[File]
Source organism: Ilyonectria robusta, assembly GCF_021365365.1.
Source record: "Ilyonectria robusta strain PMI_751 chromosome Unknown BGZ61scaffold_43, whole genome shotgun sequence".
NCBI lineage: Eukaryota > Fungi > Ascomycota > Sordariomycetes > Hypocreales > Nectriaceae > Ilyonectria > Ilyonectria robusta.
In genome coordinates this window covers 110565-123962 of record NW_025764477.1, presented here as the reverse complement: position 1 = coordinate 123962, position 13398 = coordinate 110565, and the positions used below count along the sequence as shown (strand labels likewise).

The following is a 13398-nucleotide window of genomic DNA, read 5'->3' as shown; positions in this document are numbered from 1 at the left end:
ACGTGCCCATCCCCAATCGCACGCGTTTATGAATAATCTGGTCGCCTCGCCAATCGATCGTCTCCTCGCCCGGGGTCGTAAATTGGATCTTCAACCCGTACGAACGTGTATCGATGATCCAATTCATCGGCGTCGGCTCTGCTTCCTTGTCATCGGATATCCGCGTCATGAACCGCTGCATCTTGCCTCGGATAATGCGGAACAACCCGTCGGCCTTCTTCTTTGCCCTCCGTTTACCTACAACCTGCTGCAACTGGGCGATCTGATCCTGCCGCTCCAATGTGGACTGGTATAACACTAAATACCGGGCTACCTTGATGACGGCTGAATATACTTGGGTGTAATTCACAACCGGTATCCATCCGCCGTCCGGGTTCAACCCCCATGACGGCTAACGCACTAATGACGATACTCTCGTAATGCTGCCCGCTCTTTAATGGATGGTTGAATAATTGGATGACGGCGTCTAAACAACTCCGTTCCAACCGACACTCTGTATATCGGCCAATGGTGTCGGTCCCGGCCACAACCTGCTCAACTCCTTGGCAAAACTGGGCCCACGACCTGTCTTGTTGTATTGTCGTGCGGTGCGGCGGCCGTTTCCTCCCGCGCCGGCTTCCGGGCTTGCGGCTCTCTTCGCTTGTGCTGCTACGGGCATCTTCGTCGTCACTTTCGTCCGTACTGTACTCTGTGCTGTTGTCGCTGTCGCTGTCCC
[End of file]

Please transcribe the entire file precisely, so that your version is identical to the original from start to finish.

Source organism: Ilyonectria robusta, assembly GCF_021365365.1.
Source record: "Ilyonectria robusta strain PMI_751 chromosome Unknown BGZ61scaffold_43, whole genome shotgun sequence".
NCBI lineage: Eukaryota > Fungi > Ascomycota > Sordariomycetes > Hypocreales > Nectriaceae > Ilyonectria > Ilyonectria robusta.
In genome coordinates this window covers 110565-123962 of record NW_025764477.1, presented here as the reverse complement: position 1 = coordinate 123962, position 13398 = coordinate 110565, and the positions used below count along the sequence as shown (strand labels likewise).

The following is a 13398-nucleotide window of genomic DNA, read 5'->3' as shown; positions in this document are numbered from 1 at the left end:
ACGTGCCCATCCCCAATCGCACGCGTTTATGAATAATCTGGTCGCCTCGCCAATCGATCGTCTCCTCGCCCGGGGTCGTAAATTGGATCTTCAACCCGTACGAACGTGTATCGATGATCCAATTCATCGGCGTCGGCTCTGCTTCCTTGTCATCGGATATCCGCGTCATGAACCGCTGCATCTTGCCTCGGATAATGCGGAACAACCCGTCGGCCTTCTTCTTTGCCCTCCGTTTACCTACAACCTGCTGCAACTGGGCGATCTGATCCTGCCGCTCCAATGTGGACTGGTATAACACTAAATACCGGGCTACCTTGATGACGGCTGAATATACTTGGGTGTAATTCACAACCGGTATCCATCCGCCGTCCGGGTTCAACCCCCATGACGGCTAACGCACTAATGACGATACTCTCGTAATGCTGCCCGCTCTTTAATGGATGGTTGAATAATTGGATGACGGCGTCTAAACAACTCCGTTCCAACCGACACTCTGTATATCGGCCAATGGTGTCGGTCCCGGCCACAACCTGCTCAACTCCTTGGCAAAACTGGGCCCACGACCTGTCTTGTTGTATTGTCGTGCGGTGCGGCGGCCGTTTCCTCCCGCGCCGGCTTCCGGGCTTGCGGCTCTCTTCGCTTGTGCTGCTACGGGCATCTTCGTCGTCACTTTCGTCCGTACTGTACTCTGTGCTGTTGTCGCTGTCGCTGTCCC